The focus here (no surprise) is chili, or, as the folks at Palookaville like to call them: "Hot pots o' soul." There are five kinds of chili with a variety of spice levels. You can have your chili in a bowl, over chips ("nacho grande"), on a hot dog, over pasta or in a burrito.
What started as a simple love of baking for Rosa Porto in a seaside town in Cuba turned into a 20,000-square foot catering facility in Los Angeles. Porto's is a go-to for Cuban-style desserts, cakes, mousses, and just about anything else your sweet tooth is craving.
Gooie Looie's lives up to its name, serving huge, over-stuffed hoagies and cheese steaks you need both hands to eat. Take a tip from Jeff Mauro and grab a stack of napkins before digging in to a classic Philly Cheese Steak.
Any local will admit it: Cleveland is obsessed with corned beef. Head to Danny's Deli for one of the best corned beef sandwiches in town. Its key ingredients are generosity and freshness, according to Danny's website.
If you need a little pick me up while perusing the Reading Terminal Market, head to the Amish section for a hot apple dumpling from the Dutch Eating Place. It's served with whipped heavy cream!
The doughnuts at Dough have an almost cult-like following. They're larger than average, crisp on the outside and light on the inside, and range from traditional glazed to a the more out there blood orange or hibiscus tea. Jeff Mauro loves the Cafe au Lait doughnut.
Eating at Artichoke's is a sloppy but delicious affair. The pizzas are easily an inch thick, and that's not because of the crust. Try a slice piled high with artichokes and spinach, their namesake dish. It may seem a little pricey for pizza, but one slice satisfies even the biggest appetites.
Start your day off with a hearty breakfast from Cedar Park Cafe. They have multiple kinds of scrapple, the meat-and-cornmeal concoction of Philly lore, from traditional pork to the "health-conscious" turkey option. Jeff Mauro likes the Scrapple, Egg and Cheese breakfast sandwich.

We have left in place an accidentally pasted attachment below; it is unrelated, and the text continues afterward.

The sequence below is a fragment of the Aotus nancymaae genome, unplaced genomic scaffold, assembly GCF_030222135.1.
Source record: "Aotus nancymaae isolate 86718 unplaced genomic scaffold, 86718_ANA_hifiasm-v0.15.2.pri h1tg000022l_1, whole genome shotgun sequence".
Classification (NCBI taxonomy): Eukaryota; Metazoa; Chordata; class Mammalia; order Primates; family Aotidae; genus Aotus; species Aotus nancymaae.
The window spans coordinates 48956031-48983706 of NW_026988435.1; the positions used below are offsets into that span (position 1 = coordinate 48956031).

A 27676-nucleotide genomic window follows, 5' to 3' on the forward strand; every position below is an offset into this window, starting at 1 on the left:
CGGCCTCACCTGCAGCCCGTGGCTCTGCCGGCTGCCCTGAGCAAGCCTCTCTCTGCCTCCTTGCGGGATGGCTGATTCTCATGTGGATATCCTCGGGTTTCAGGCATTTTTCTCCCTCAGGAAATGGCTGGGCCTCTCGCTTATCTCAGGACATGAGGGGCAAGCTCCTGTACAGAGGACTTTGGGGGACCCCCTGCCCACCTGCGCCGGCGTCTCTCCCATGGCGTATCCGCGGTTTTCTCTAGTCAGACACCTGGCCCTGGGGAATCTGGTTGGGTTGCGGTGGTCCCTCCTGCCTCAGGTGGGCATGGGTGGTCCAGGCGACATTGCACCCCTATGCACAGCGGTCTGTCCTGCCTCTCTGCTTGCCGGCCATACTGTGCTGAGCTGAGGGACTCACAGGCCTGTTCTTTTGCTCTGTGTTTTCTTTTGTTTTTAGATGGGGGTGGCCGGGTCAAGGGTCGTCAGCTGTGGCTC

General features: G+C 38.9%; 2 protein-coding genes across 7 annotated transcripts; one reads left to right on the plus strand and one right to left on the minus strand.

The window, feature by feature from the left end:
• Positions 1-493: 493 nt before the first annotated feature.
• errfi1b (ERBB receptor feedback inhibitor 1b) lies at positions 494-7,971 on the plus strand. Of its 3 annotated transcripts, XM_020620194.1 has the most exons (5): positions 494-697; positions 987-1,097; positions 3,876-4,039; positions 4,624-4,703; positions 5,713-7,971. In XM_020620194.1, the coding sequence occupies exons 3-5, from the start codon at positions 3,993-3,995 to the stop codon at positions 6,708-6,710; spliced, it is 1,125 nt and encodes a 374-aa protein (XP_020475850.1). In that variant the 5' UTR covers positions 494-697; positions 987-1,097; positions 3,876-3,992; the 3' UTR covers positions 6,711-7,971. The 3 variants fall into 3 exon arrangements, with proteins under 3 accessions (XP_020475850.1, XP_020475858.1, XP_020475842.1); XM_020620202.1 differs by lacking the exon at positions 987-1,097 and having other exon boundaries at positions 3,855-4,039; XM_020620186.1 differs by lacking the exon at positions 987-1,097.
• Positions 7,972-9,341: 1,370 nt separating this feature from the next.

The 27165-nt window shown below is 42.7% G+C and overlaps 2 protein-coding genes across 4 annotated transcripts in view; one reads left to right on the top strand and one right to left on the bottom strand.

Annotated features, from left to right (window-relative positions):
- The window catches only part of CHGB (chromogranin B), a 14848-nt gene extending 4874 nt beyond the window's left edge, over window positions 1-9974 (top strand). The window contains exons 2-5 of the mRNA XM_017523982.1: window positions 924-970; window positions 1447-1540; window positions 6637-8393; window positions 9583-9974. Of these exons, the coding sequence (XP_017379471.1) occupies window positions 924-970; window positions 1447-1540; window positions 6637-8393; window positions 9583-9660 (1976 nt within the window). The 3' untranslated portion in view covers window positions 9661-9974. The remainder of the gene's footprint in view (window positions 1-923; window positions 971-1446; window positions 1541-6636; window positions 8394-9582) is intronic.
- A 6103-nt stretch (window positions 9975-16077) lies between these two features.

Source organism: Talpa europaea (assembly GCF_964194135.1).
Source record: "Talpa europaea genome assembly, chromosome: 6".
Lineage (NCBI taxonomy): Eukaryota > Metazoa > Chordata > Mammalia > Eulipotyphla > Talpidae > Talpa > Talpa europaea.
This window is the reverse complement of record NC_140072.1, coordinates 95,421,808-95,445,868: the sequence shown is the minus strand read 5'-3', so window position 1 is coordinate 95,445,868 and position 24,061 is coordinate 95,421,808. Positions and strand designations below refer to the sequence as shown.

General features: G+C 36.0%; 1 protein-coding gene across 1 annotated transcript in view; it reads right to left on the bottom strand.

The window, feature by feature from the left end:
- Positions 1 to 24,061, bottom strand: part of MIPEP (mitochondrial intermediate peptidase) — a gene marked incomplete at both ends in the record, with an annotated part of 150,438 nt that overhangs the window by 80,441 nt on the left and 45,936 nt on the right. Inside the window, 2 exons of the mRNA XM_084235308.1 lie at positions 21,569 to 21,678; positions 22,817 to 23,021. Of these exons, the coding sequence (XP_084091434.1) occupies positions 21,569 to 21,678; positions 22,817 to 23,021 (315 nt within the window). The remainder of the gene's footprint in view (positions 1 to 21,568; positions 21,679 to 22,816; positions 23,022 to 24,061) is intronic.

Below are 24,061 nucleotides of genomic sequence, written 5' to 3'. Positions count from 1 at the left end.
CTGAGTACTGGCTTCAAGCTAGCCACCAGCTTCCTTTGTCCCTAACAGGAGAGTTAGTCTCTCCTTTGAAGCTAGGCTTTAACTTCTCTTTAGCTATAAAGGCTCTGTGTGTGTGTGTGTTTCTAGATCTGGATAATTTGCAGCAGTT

Philadelphia Magazine named Pete's Famous the best pizza in the city in 1981, and the lines have been spilling out into the Logan Square streets ever since. If you're a sandwich man like Jeff Mauro, the meatball stromboli is as good as their pizza.
The market first opened way back in 1840 and ever since it's been a destination for fresh vegetables and quality meats. Today you can also find seafood, baked goods, cheese, and ready-to-eat foods like candy and nuts. Start in the beautiful yellow-brick markethouse and then make your way outside.
For a refreshing treat on a hot day, stop by Mario's Italian Lemonade in Chicago's Little Italy. Open from May to September, the stand makes Italian ices that are like slushies but way better. The classic lemonade has lemon zest in it for a bitter and sweet combo.
Head to this traditional Irish fish-and-chipper for an authentic cod and hand-cut fries combo, or go a little outside the box with battered and fried sausage a fried veggie pastie.
When the Swedish owners of a restaurant in Chicago decided to retire, Ann quit her job of 22 years, pooled her life savings and bought herself a diner. Her devotion to made-from-scratch food, especially the cinnamon rolls Jeff Mauro calls insane, is legendary in the Lakeview neighborhood.
ABC is an old-school bar in Cleveland's historic Ohio City district, but the menu is fresh, creative and modern. Plus, everything is well under $10! Jeff Mauro loves House-Cured Pork Belly BLT, or try one of the "somewhat famous" burgers.
Tofu Ya is a great find for vegetarians and the carnivores who love them. Most dishes are prepared with tofu rather than meat, but there's also an all-you-can-eat Korean barbecue menu featuring bulgogi, short ribs and brisket. Jeff Mauro stopped in for the Tofu-Seafood Soup.